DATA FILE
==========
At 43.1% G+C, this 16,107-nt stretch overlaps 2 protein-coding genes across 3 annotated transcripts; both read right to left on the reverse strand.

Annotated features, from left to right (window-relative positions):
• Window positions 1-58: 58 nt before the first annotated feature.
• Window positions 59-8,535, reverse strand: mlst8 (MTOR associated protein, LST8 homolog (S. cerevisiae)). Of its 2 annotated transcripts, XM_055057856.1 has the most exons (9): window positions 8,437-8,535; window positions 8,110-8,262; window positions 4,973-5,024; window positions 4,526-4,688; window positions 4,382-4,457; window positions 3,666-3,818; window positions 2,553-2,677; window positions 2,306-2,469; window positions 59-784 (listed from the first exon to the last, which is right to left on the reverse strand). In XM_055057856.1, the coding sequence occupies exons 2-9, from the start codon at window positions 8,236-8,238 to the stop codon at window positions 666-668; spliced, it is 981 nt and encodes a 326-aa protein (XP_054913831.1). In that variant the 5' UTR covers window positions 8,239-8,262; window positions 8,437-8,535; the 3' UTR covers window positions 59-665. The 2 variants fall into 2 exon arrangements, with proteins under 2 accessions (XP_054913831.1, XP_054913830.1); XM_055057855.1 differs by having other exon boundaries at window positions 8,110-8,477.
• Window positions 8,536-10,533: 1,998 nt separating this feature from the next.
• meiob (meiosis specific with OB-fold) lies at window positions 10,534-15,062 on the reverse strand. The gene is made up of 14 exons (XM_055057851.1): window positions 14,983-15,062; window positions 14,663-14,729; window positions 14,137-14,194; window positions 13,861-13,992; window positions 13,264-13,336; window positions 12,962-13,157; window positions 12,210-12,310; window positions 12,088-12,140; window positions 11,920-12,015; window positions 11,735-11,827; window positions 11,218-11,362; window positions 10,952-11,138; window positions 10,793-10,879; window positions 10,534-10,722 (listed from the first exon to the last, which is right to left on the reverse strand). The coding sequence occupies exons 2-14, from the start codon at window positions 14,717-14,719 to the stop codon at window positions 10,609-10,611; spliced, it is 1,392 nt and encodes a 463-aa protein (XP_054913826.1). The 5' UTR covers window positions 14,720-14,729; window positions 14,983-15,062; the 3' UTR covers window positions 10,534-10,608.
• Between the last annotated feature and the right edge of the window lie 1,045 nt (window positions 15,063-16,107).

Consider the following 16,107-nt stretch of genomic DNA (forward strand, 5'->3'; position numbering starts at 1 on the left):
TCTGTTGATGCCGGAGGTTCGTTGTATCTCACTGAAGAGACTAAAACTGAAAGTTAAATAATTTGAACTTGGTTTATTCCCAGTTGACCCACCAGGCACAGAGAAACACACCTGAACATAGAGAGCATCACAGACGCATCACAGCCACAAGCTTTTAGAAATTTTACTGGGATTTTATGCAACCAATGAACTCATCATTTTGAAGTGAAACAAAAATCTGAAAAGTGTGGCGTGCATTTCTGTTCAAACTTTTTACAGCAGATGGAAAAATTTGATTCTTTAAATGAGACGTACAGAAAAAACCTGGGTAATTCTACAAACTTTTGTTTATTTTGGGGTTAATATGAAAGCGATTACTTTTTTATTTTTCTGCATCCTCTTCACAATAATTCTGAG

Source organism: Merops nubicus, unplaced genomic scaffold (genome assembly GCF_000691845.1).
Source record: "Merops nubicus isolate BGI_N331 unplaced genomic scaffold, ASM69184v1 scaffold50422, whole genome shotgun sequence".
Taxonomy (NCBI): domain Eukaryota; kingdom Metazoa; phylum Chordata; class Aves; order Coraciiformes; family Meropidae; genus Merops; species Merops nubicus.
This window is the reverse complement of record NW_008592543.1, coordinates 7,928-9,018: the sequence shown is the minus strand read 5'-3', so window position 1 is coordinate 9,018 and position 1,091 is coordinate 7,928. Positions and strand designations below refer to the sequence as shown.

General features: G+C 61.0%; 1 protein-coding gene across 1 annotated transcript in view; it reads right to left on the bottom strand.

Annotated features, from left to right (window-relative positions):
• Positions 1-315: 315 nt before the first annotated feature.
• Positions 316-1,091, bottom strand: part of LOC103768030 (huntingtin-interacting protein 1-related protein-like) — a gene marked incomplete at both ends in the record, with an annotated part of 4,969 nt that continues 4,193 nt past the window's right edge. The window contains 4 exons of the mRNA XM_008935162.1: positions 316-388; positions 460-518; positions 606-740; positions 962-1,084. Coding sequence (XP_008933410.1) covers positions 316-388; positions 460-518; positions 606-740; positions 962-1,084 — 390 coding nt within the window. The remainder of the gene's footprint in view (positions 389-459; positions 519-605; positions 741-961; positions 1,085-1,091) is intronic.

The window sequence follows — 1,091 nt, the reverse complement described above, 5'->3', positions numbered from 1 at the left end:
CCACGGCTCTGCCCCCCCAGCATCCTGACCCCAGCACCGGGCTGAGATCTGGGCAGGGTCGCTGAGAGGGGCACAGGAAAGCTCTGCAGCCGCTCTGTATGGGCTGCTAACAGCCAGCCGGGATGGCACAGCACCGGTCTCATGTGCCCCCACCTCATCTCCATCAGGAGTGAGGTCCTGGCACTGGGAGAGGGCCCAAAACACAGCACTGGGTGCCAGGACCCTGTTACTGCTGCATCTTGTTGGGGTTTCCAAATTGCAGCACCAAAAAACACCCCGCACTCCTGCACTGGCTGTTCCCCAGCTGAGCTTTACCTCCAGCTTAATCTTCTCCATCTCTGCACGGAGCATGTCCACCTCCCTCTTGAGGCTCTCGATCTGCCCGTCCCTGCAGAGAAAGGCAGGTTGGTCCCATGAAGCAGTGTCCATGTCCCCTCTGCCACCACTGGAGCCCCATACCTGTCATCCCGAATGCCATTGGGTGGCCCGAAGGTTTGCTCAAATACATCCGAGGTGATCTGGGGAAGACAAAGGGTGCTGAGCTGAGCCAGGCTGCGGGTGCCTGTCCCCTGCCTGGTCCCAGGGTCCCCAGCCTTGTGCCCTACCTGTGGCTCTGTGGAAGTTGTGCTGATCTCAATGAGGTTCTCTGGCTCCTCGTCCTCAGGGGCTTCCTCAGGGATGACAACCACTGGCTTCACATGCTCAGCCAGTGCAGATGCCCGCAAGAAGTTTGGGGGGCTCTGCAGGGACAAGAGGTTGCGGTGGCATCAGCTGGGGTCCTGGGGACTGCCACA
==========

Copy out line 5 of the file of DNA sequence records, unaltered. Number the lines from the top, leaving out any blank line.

• Window positions 8,536-10,533: 1,998 nt separating this feature from the next.